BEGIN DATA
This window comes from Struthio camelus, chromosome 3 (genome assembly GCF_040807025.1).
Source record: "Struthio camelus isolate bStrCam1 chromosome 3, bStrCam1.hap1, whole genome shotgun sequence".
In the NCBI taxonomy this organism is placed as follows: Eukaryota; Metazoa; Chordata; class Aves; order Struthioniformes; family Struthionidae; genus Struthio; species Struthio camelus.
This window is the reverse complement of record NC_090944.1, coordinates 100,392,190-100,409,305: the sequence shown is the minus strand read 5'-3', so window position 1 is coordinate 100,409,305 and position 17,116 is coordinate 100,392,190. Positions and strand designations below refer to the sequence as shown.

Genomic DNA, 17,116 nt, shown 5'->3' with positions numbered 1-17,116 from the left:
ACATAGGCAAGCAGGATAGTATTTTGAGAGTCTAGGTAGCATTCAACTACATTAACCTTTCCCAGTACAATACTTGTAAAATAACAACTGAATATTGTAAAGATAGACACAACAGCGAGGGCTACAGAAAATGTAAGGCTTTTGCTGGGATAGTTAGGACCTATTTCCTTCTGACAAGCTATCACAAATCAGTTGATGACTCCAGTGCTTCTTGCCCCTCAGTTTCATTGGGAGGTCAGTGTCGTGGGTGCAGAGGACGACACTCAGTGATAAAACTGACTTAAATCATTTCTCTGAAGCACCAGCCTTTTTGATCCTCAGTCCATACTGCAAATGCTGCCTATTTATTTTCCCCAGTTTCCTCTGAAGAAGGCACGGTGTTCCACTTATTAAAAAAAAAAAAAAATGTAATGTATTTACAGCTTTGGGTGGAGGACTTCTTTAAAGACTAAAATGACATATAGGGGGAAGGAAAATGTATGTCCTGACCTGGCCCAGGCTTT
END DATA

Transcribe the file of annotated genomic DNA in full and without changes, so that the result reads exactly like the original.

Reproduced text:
This window comes from Struthio camelus, chromosome 3 (genome assembly GCF_040807025.1).
Source record: "Struthio camelus isolate bStrCam1 chromosome 3, bStrCam1.hap1, whole genome shotgun sequence".
In the NCBI taxonomy this organism is placed as follows: Eukaryota; Metazoa; Chordata; class Aves; order Struthioniformes; family Struthionidae; genus Struthio; species Struthio camelus.
This window is the reverse complement of record NC_090944.1, coordinates 100,392,190-100,409,305: the sequence shown is the minus strand read 5'-3', so window position 1 is coordinate 100,409,305 and position 17,116 is coordinate 100,392,190. Positions and strand designations below refer to the sequence as shown.

Genomic DNA, 17,116 nt, shown 5'->3' with positions numbered 1-17,116 from the left:
ACATAGGCAAGCAGGATAGTATTTTGAGAGTCTAGGTAGCATTCAACTACATTAACCTTTCCCAGTACAATACTTGTAAAATAACAACTGAATATTGTAAAGATAGACACAACAGCGAGGGCTACAGAAAATGTAAGGCTTTTGCTGGGATAGTTAGGACCTATTTCCTTCTGACAAGCTATCACAAATCAGTTGATGACTCCAGTGCTTCTTGCCCCTCAGTTTCATTGGGAGGTCAGTGTCGTGGGTGCAGAGGACGACACTCAGTGATAAAACTGACTTAAATCATTTCTCTGAAGCACCAGCCTTTTTGATCCTCAGTCCATACTGCAAATGCTGCCTATTTATTTTCCCCAGTTTCCTCTGAAGAAGGCACGGTGTTCCACTTATTAAAAAAAAAAAAAAATGTAATGTATTTACAGCTTTGGGTGGAGGACTTCTTTAAAGACTAAAATGACATATAGGGGGAAGGAAAATGTATGTCCTGACCTGGCCCAGGCTTT